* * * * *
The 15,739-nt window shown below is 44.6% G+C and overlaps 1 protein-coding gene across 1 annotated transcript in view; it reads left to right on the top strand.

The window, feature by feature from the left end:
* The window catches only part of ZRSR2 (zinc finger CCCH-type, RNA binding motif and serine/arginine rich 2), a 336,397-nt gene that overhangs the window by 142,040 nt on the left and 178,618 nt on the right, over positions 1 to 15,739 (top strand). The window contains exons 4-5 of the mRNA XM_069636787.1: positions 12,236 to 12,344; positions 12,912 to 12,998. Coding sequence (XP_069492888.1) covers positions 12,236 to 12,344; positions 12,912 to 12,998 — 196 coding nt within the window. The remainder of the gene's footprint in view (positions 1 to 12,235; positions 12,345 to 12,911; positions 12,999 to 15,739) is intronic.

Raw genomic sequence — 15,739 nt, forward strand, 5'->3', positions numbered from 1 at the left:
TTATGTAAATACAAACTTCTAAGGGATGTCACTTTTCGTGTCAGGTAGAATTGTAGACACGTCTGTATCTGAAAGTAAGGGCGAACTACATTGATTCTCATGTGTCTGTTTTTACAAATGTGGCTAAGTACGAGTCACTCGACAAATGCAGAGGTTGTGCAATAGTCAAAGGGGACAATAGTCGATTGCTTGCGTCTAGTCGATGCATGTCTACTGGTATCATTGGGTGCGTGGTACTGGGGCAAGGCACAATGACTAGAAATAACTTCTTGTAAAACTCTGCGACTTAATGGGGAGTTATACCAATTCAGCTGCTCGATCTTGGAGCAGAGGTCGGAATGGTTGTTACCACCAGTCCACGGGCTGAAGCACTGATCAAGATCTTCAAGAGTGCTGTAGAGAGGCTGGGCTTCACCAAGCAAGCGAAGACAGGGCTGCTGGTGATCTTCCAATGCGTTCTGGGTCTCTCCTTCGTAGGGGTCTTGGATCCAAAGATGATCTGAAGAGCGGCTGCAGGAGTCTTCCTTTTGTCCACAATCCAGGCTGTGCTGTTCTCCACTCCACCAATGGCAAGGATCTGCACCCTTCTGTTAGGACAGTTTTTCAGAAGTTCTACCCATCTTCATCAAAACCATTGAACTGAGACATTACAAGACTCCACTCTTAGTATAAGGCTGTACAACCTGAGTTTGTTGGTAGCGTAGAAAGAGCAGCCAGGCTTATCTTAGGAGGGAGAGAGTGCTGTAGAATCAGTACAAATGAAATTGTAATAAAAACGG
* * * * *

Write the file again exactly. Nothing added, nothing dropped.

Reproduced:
The 15,739-nt window shown below is 44.6% G+C and overlaps 1 protein-coding gene across 1 annotated transcript in view; it reads left to right on the top strand.

The window, feature by feature from the left end:
* The window catches only part of ZRSR2 (zinc finger CCCH-type, RNA binding motif and serine/arginine rich 2), a 336,397-nt gene that overhangs the window by 142,040 nt on the left and 178,618 nt on the right, over positions 1 to 15,739 (top strand). The window contains exons 4-5 of the mRNA XM_069636787.1: positions 12,236 to 12,344; positions 12,912 to 12,998. Coding sequence (XP_069492888.1) covers positions 12,236 to 12,344; positions 12,912 to 12,998 — 196 coding nt within the window. The remainder of the gene's footprint in view (positions 1 to 12,235; positions 12,345 to 12,911; positions 12,999 to 15,739) is intronic.

Raw genomic sequence — 15,739 nt, forward strand, 5'->3', positions numbered from 1 at the left:
TTATGTAAATACAAACTTCTAAGGGATGTCACTTTTCGTGTCAGGTAGAATTGTAGACACGTCTGTATCTGAAAGTAAGGGCGAACTACATTGATTCTCATGTGTCTGTTTTTACAAATGTGGCTAAGTACGAGTCACTCGACAAATGCAGAGGTTGTGCAATAGTCAAAGGGGACAATAGTCGATTGCTTGCGTCTAGTCGATGCATGTCTACTGGTATCATTGGGTGCGTGGTACTGGGGCAAGGCACAATGACTAGAAATAACTTCTTGTAAAACTCTGCGACTTAATGGGGAGTTATACCAATTCAGCTGCTCGATCTTGGAGCAGAGGTCGGAATGGTTGTTACCACCAGTCCACGGGCTGAAGCACTGATCAAGATCTTCAAGAGTGCTGTAGAGAGGCTGGGCTTCACCAAGCAAGCGAAGACAGGGCTGCTGGTGATCTTCCAATGCGTTCTGGGTCTCTCCTTCGTAGGGGTCTTGGATCCAAAGATGATCTGAAGAGCGGCTGCAGGAGTCTTCCTTTTGTCCACAATCCAGGCTGTGCTGTTCTCCACTCCACCAATGGCAAGGATCTGCACCCTTCTGTTAGGACAGTTTTTCAGAAGTTCTACCCATCTTCATCAAAACCATTGAACTGAGACATTACAAGACTCCACTCTTAGTATAAGGCTGTACAACCTGAGTTTGTTGGTAGCGTAGAAAGAGCAGCCAGGCTTATCTTAGGAGGGAGAGAGTGCTGTAGAATCAGTACAAATGAAATTGTAATAAAAACGG